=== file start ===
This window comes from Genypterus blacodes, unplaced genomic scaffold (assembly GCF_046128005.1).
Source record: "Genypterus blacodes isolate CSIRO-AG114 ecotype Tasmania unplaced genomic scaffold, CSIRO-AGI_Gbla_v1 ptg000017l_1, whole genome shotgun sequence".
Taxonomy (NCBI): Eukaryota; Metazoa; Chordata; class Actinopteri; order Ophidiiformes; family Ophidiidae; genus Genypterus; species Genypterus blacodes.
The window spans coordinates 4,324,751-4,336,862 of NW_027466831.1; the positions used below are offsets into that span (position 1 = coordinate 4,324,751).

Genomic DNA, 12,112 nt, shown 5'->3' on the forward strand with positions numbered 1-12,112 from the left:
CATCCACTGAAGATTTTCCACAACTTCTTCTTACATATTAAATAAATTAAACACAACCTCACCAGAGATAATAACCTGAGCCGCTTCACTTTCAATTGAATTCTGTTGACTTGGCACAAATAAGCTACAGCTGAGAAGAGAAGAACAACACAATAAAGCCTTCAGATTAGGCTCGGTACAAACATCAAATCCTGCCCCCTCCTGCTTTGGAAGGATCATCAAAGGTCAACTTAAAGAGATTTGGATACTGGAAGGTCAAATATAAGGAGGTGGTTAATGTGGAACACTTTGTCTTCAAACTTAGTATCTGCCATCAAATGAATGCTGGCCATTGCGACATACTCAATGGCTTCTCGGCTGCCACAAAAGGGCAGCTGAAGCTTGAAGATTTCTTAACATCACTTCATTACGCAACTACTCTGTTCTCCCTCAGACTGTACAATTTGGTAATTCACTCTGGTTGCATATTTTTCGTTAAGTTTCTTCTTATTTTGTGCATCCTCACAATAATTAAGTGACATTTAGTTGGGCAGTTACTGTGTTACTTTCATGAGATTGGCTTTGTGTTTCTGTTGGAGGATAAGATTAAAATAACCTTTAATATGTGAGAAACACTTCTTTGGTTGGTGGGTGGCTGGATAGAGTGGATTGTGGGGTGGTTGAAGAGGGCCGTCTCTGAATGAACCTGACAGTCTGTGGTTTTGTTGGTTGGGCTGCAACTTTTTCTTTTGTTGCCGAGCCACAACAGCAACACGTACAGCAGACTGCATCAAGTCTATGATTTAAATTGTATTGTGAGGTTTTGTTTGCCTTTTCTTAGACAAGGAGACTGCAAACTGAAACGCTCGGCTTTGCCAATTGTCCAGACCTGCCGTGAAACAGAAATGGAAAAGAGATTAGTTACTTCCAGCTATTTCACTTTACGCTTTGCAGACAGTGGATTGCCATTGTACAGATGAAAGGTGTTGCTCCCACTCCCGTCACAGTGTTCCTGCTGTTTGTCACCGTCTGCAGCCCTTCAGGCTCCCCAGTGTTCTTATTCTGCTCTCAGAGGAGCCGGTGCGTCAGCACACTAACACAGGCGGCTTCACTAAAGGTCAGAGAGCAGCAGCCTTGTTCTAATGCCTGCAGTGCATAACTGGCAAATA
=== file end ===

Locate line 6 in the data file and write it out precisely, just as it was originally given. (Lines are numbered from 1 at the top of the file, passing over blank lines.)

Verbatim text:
CATCCACTGAAGATTTTCCACAACTTCTTCTTACATATTAAATAAATTAAACACAACCTCACCAGAGATAATAACCTGAGCCGCTTCACTTTCAATTGAATTCTGTTGACTTGGCACAAATAAGCTACAGCTGAGAAGAGAAGAACAACACAATAAAGCCTTCAGATTAGGCTCGGTACAAACATCAAATCCTGCCCCCTCCTGCTTTGGAAGGATCATCAAAGGTCAACTTAAAGAGATTTGGATACTGGAAGGTCAAATATAAGGAGGTGGTTAATGTGGAACACTTTGTCTTCAAACTTAGTATCTGCCATCAAATGAATGCTGGCCATTGCGACATACTCAATGGCTTCTCGGCTGCCACAAAAGGGCAGCTGAAGCTTGAAGATTTCTTAACATCACTTCATTACGCAACTACTCTGTTCTCCCTCAGACTGTACAATTTGGTAATTCACTCTGGTTGCATATTTTTCGTTAAGTTTCTTCTTATTTTGTGCATCCTCACAATAATTAAGTGACATTTAGTTGGGCAGTTACTGTGTTACTTTCATGAGATTGGCTTTGTGTTTCTGTTGGAGGATAAGATTAAAATAACCTTTAATATGTGAGAAACACTTCTTTGGTTGGTGGGTGGCTGGATAGAGTGGATTGTGGGGTGGTTGAAGAGGGCCGTCTCTGAATGAACCTGACAGTCTGTGGTTTTGTTGGTTGGGCTGCAACTTTTTCTTTTGTTGCCGAGCCACAACAGCAACACGTACAGCAGACTGCATCAAGTCTATGATTTAAATTGTATTGTGAGGTTTTGTTTGCCTTTTCTTAGACAAGGAGACTGCAAACTGAAACGCTCGGCTTTGCCAATTGTCCAGACCTGCCGTGAAACAGAAATGGAAAAGAGATTAGTTACTTCCAGCTATTTCACTTTACGCTTTGCAGACAGTGGATTGCCATTGTACAGATGAAAGGTGTTGCTCCCACTCCCGTCACAGTGTTCCTGCTGTTTGTCACCGTCTGCAGCCCTTCAGGCTCCCCAGTGTTCTTATTCTGCTCTCAGAGGAGCCGGTGCGTCAGCACACTAACACAGGCGGCTTCACTAAAGGTCAGAGAGCAGCAGCCTTGTTCTAATGCCTGCAGTGCATAACTGGCAAATA